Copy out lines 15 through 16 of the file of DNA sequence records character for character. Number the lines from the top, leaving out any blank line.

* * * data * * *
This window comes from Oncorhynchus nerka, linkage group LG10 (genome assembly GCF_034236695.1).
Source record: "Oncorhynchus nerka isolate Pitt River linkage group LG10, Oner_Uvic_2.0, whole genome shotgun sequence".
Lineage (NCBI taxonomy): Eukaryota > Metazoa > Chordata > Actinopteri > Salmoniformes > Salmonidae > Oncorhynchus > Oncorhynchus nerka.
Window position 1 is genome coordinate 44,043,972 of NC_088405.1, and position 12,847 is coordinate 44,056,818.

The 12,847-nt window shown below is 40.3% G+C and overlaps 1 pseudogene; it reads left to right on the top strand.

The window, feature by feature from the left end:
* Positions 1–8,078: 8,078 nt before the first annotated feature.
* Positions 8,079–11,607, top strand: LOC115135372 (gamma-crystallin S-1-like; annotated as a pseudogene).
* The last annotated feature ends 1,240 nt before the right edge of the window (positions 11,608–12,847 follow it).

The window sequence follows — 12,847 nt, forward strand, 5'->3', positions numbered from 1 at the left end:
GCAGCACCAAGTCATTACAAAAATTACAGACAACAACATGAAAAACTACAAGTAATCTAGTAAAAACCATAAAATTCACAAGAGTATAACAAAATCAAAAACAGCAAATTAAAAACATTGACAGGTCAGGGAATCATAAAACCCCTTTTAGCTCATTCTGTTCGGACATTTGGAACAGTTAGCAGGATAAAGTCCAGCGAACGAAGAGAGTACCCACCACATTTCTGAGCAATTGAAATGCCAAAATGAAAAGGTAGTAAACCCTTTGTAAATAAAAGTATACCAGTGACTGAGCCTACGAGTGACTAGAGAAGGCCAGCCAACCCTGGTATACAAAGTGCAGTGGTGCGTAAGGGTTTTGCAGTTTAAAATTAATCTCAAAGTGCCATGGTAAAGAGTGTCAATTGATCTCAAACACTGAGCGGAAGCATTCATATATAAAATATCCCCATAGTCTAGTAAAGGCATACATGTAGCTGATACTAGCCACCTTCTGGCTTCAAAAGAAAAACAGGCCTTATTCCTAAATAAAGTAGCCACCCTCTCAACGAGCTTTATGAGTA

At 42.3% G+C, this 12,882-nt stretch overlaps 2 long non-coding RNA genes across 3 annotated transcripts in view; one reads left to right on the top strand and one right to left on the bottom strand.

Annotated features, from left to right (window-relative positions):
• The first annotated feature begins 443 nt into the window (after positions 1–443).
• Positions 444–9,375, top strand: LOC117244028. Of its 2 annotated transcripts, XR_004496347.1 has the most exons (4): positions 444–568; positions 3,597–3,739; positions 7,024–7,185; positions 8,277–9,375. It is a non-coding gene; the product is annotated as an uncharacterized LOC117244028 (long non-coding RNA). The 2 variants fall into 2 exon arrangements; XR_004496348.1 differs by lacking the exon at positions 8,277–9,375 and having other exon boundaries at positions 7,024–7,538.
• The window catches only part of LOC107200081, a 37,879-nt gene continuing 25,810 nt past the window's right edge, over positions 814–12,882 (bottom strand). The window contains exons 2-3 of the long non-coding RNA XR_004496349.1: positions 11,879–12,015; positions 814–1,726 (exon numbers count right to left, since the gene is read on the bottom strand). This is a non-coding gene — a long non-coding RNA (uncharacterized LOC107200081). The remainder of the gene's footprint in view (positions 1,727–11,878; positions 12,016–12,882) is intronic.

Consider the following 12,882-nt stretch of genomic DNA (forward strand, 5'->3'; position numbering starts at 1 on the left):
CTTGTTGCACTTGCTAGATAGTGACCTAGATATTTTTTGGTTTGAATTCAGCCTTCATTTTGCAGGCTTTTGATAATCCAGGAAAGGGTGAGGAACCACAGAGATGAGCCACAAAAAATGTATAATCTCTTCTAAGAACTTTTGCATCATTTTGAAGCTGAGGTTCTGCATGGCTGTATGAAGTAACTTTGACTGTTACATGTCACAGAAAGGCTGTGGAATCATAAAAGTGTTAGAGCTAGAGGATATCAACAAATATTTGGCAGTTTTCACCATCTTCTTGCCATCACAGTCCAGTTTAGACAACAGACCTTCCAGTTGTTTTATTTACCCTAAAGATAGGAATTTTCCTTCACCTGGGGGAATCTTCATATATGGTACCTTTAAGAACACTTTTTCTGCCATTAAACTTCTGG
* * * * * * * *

• Positions 444–9,375, top strand: LOC117244028. Of its 2 annotated transcripts, XR_004496347.1 has the most exons (4): positions 444–568; positions 3,597–3,739; positions 7,024–7,185; positions 8,277–9,375. It is a non-coding gene; the product is annotated as an uncharacterized LOC117244028 (long non-coding RNA). The 2 variants fall into 2 exon arrangements; XR_004496348.1 differs by lacking the exon at positions 8,277–9,375 and having other exon boundaries at positions 7,024–7,538.
• The window catches only part of LOC107200081, a 37,879-nt gene continuing 25,810 nt past the window's right edge, over positions 814–12,882 (bottom strand). The window contains exons 2-3 of the long non-coding RNA XR_004496349.1: positions 11,879–12,015; positions 814–1,726 (exon numbers count right to left, since the gene is read on the bottom strand). This is a non-coding gene — a long non-coding RNA (uncharacterized LOC107200081). The remainder of the gene's footprint in view (positions 1,727–11,878; positions 12,016–12,882) is intronic.